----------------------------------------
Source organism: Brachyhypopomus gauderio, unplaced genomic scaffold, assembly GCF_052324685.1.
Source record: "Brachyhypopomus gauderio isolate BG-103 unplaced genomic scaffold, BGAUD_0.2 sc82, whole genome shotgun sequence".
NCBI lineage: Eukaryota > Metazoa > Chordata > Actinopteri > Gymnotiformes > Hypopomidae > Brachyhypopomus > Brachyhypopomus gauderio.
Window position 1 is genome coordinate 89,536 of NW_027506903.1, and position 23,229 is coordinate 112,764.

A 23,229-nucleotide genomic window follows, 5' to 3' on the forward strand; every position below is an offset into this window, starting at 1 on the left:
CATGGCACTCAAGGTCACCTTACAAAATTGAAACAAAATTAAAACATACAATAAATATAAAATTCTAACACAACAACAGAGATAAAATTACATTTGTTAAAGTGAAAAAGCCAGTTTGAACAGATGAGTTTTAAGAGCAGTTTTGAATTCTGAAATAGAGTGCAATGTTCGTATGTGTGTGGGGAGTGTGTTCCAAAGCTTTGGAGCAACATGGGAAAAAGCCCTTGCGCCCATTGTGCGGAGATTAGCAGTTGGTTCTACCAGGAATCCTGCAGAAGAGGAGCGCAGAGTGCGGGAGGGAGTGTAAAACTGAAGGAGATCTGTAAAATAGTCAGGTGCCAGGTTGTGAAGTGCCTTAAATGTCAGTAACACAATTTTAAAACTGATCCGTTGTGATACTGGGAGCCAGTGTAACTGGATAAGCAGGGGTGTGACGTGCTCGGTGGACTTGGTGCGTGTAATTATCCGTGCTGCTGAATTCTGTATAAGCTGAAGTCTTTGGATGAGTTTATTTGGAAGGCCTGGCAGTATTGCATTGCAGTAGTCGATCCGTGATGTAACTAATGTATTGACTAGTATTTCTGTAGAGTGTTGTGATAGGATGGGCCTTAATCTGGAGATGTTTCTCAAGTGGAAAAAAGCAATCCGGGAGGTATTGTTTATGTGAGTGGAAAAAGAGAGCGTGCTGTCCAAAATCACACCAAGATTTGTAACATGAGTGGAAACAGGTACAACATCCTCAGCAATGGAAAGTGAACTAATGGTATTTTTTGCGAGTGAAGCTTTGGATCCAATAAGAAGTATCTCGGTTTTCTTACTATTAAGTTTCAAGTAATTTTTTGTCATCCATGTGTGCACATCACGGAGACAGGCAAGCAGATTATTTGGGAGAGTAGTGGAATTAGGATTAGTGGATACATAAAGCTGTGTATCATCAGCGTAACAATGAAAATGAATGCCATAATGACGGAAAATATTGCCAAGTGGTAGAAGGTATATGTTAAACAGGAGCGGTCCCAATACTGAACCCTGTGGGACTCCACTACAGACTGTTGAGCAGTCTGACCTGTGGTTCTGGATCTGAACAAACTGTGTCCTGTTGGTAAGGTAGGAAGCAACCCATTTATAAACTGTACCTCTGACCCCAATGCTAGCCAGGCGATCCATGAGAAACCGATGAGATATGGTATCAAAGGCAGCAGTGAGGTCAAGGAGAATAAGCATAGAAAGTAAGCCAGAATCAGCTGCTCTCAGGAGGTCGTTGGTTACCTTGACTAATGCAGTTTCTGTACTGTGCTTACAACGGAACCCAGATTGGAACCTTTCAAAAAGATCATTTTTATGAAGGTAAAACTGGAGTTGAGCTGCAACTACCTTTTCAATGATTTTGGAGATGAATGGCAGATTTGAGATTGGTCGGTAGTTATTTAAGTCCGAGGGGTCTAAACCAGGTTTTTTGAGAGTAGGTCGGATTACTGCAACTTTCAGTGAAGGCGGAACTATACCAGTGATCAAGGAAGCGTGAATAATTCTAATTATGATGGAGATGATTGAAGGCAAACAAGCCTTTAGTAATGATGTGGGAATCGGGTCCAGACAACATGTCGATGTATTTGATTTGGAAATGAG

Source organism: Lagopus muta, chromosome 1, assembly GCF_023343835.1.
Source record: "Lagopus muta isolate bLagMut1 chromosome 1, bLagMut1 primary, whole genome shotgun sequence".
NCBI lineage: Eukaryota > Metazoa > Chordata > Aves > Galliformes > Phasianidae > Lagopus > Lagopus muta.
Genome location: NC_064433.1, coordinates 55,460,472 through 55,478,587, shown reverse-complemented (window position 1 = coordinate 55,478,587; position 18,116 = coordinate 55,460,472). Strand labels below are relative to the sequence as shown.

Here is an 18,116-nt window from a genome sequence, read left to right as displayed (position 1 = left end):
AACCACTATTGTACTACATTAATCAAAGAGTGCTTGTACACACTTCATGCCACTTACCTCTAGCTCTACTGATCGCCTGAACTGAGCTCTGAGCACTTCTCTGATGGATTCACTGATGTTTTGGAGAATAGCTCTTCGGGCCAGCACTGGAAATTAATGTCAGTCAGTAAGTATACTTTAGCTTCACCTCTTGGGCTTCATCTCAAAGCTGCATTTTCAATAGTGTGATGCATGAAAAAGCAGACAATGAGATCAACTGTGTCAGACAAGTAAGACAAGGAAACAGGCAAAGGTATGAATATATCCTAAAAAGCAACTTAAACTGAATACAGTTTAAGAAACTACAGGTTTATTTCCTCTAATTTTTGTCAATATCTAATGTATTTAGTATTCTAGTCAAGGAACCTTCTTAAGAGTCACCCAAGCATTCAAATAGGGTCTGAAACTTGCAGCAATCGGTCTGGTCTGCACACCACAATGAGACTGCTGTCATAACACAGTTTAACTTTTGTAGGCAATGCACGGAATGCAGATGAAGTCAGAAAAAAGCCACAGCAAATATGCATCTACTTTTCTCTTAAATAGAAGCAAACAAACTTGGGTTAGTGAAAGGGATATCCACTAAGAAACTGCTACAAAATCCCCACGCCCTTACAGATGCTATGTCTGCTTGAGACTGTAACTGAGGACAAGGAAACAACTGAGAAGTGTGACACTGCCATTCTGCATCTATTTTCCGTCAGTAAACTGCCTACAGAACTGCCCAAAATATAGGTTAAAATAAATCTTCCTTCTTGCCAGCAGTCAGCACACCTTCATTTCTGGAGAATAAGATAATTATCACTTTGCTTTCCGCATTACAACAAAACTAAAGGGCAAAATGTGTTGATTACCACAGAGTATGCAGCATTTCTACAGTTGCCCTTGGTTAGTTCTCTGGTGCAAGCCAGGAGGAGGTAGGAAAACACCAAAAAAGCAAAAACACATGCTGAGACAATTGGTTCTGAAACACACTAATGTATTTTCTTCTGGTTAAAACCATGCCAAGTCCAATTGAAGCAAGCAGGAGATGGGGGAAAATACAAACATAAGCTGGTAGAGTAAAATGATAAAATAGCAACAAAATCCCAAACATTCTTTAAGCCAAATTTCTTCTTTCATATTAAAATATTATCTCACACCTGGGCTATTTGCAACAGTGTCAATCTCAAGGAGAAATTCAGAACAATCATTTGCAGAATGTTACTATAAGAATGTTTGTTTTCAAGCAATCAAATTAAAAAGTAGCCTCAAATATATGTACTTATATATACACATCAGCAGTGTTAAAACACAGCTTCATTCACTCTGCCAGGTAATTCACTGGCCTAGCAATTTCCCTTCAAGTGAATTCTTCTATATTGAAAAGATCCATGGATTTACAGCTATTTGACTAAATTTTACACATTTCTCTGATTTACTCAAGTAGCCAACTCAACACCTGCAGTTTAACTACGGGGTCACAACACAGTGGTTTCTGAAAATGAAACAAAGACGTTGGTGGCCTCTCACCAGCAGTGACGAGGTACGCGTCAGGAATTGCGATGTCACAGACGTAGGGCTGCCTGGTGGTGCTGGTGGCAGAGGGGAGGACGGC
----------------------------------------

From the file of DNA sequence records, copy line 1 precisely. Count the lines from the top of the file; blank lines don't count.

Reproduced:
Source organism: Brachyhypopomus gauderio, unplaced genomic scaffold, assembly GCF_052324685.1.